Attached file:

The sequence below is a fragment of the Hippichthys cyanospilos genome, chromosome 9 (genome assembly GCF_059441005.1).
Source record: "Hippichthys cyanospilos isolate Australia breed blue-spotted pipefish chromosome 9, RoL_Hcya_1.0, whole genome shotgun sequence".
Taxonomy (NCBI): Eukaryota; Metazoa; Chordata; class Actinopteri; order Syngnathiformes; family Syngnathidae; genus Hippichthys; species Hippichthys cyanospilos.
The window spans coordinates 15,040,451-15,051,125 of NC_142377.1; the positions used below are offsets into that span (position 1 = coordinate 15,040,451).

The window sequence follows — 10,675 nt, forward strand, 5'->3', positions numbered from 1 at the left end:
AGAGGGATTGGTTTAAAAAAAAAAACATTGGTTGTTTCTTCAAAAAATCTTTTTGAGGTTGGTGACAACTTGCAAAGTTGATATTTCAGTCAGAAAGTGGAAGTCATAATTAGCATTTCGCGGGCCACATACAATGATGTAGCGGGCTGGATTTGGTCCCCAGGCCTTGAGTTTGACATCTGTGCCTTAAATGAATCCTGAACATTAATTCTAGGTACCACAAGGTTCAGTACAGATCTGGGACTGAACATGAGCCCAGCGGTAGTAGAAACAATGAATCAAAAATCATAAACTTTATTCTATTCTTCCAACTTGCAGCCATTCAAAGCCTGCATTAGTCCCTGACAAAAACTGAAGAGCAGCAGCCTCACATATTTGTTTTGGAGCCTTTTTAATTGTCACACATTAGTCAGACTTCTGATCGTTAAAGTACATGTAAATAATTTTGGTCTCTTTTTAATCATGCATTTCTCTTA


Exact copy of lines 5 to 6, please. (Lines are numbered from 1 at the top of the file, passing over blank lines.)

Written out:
The window sequence follows — 10,675 nt, forward strand, 5'->3', positions numbered from 1 at the left end:
AGAGGGATTGGTTTAAAAAAAAAAACATTGGTTGTTTCTTCAAAAAATCTTTTTGAGGTTGGTGACAACTTGCAAAGTTGATATTTCAGTCAGAAAGTGGAAGTCATAATTAGCATTTCGCGGGCCACATACAATGATGTAGCGGGCTGGATTTGGTCCCCAGGCCTTGAGTTTGACATCTGTGCCTTAAATGAATCCTGAACATTAATTCTAGGTACCACAAGGTTCAGTACAGATCTGGGACTGAACATGAGCCCAGCGGTAGTAGAAACAATGAATCAAAAATCATAAACTTTATTCTATTCTTCCAACTTGCAGCCATTCAAAGCCTGCATTAGTCCCTGACAAAAACTGAAGAGCAGCAGCCTCACATATTTGTTTTGGAGCCTTTTTAATTGTCACACATTAGTCAGACTTCTGATCGTTAAAGTACATGTAAATAATTTTGGTCTCTTTTTAATCATGCATTTCTCTTA